- Any animation should transition smoothly and allow ample time for viewers to read all the material before it changes. Avoid images that flash, change colors, change font size, etc.) while people are trying to understand. Too much animation can appear almost carnival-like and amateurish. Images and banners that scroll too quickly are distracting and memorable mostly for how annoying they are. Demonstrate to your readers that you are a professional who is in it for the long haul and take the time needed to create materials that will last in the minds of potential clients.
- Your logo will be associated with your brand for years to come and ought to be designed to stand the test of time. Think of some iconic logos that are immediately recognized– the McDonalds Golden Arches, the Nike Swoosh, Coca-Cola, the Starbucks Mermaid, Target’s red target. What do they have in common? Simplicity. They are monochromatic, one central symbol, and contain few, if any, words.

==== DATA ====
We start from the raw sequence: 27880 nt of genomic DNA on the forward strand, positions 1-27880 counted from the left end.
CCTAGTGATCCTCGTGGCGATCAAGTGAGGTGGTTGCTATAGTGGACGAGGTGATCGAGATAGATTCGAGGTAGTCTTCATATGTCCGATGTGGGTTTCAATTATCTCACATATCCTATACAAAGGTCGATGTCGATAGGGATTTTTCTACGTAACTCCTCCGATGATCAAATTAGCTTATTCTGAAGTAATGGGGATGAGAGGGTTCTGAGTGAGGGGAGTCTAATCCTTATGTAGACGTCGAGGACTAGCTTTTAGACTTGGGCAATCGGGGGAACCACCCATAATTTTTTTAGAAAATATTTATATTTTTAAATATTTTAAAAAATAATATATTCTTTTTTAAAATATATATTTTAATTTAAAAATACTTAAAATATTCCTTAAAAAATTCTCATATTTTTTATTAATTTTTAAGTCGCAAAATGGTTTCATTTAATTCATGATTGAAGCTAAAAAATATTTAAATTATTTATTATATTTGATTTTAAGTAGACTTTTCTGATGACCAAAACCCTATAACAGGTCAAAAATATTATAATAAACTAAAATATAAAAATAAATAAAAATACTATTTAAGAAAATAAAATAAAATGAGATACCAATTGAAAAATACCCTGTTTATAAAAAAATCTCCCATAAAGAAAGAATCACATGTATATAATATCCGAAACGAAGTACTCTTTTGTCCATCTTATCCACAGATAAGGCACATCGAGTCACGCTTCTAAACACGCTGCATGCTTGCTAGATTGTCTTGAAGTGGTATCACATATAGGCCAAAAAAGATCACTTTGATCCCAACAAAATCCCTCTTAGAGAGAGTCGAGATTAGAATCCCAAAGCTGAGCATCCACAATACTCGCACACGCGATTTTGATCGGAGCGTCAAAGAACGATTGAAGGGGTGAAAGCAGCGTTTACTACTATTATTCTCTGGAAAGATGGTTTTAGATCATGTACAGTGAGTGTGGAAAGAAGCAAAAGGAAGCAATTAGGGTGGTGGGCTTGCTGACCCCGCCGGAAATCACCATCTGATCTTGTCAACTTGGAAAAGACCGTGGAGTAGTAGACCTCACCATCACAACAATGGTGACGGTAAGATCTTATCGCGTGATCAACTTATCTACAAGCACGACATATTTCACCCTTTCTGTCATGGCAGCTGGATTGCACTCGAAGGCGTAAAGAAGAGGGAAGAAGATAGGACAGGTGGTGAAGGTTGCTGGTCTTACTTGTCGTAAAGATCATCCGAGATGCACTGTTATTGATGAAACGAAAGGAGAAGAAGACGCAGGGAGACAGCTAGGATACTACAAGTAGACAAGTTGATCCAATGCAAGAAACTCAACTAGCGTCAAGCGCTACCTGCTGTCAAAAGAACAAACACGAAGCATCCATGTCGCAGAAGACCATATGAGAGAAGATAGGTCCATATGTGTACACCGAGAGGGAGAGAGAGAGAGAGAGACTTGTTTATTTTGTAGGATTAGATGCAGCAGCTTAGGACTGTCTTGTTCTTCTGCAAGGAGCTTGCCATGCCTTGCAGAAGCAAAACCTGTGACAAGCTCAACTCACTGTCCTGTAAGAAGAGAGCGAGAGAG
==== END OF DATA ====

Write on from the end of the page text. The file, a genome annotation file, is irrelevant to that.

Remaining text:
You only have one time to make a first impression. Do your research, write and rewrite, draw, erase, and try again, don’t settle for mediocre. Don’t rush just to say you’re finished. Take your time and do things right the first time. Hire professionals to create your graphics. Hone you’re story so it’s real, vital, and speaks to how you can serve your clients.
If you overload with detail, people will get bored, maybe even lost in your tale. Not enough detail and your potential audience won’t quite see how all the pieces fit together. How you got from where you started to where you are today flows like a clear, compelling, cohesive story that’s not so much about you but how you learned what you now want to sell. And this is what will activate the must-have-more! factor in your audience. You come across as so interesting, with so much to offer and share that your tribe moves from enjoying what they are absorbing to craving your content.
For more information on the importance of your Brand Story, see www.enfusionize.com and look for our sections on Brand Intelligence.